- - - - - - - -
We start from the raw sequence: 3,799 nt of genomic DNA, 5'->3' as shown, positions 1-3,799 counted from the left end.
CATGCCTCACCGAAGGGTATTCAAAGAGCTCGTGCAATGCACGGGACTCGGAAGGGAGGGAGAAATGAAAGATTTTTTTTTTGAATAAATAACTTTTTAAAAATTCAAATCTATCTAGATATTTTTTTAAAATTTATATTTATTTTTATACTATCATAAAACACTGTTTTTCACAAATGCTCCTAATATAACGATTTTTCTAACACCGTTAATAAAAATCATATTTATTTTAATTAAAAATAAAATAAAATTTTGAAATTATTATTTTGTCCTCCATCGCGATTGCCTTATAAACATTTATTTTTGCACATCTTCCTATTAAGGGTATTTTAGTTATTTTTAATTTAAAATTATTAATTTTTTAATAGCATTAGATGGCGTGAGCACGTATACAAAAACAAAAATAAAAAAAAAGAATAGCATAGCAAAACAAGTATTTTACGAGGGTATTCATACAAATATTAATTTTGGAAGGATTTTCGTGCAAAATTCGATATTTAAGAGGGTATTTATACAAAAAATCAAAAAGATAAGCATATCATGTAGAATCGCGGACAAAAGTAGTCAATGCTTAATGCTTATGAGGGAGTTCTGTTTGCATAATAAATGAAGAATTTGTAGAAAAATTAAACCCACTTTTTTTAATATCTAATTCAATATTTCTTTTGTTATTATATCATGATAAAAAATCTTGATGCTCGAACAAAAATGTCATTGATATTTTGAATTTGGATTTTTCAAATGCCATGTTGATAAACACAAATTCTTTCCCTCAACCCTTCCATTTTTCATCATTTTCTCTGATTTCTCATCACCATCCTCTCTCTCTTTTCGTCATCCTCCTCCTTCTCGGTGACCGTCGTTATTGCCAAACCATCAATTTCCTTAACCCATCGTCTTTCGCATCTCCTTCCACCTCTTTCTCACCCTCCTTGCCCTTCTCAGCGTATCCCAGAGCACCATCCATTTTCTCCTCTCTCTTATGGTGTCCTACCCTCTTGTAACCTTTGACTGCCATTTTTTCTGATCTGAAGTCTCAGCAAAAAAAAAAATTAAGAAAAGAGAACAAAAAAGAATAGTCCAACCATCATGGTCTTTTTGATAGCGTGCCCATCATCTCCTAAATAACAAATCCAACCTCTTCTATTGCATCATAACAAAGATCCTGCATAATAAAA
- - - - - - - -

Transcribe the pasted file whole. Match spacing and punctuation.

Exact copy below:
We start from the raw sequence: 3,799 nt of genomic DNA, 5'->3' as shown, positions 1-3,799 counted from the left end.
CATGCCTCACCGAAGGGTATTCAAAGAGCTCGTGCAATGCACGGGACTCGGAAGGGAGGGAGAAATGAAAGATTTTTTTTTTGAATAAATAACTTTTTAAAAATTCAAATCTATCTAGATATTTTTTTAAAATTTATATTTATTTTTATACTATCATAAAACACTGTTTTTCACAAATGCTCCTAATATAACGATTTTTCTAACACCGTTAATAAAAATCATATTTATTTTAATTAAAAATAAAATAAAATTTTGAAATTATTATTTTGTCCTCCATCGCGATTGCCTTATAAACATTTATTTTTGCACATCTTCCTATTAAGGGTATTTTAGTTATTTTTAATTTAAAATTATTAATTTTTTAATAGCATTAGATGGCGTGAGCACGTATACAAAAACAAAAATAAAAAAAAAGAATAGCATAGCAAAACAAGTATTTTACGAGGGTATTCATACAAATATTAATTTTGGAAGGATTTTCGTGCAAAATTCGATATTTAAGAGGGTATTTATACAAAAAATCAAAAAGATAAGCATATCATGTAGAATCGCGGACAAAAGTAGTCAATGCTTAATGCTTATGAGGGAGTTCTGTTTGCATAATAAATGAAGAATTTGTAGAAAAATTAAACCCACTTTTTTTAATATCTAATTCAATATTTCTTTTGTTATTATATCATGATAAAAAATCTTGATGCTCGAACAAAAATGTCATTGATATTTTGAATTTGGATTTTTCAAATGCCATGTTGATAAACACAAATTCTTTCCCTCAACCCTTCCATTTTTCATCATTTTCTCTGATTTCTCATCACCATCCTCTCTCTCTTTTCGTCATCCTCCTCCTTCTCGGTGACCGTCGTTATTGCCAAACCATCAATTTCCTTAACCCATCGTCTTTCGCATCTCCTTCCACCTCTTTCTCACCCTCCTTGCCCTTCTCAGCGTATCCCAGAGCACCATCCATTTTCTCCTCTCTCTTATGGTGTCCTACCCTCTTGTAACCTTTGACTGCCATTTTTTCTGATCTGAAGTCTCAGCAAAAAAAAAAATTAAGAAAAGAGAACAAAAAAGAATAGTCCAACCATCATGGTCTTTTTGATAGCGTGCCCATCATCTCCTAAATAACAAATCCAACCTCTTCTATTGCATCATAACAAAGATCCTGCATAATAAAA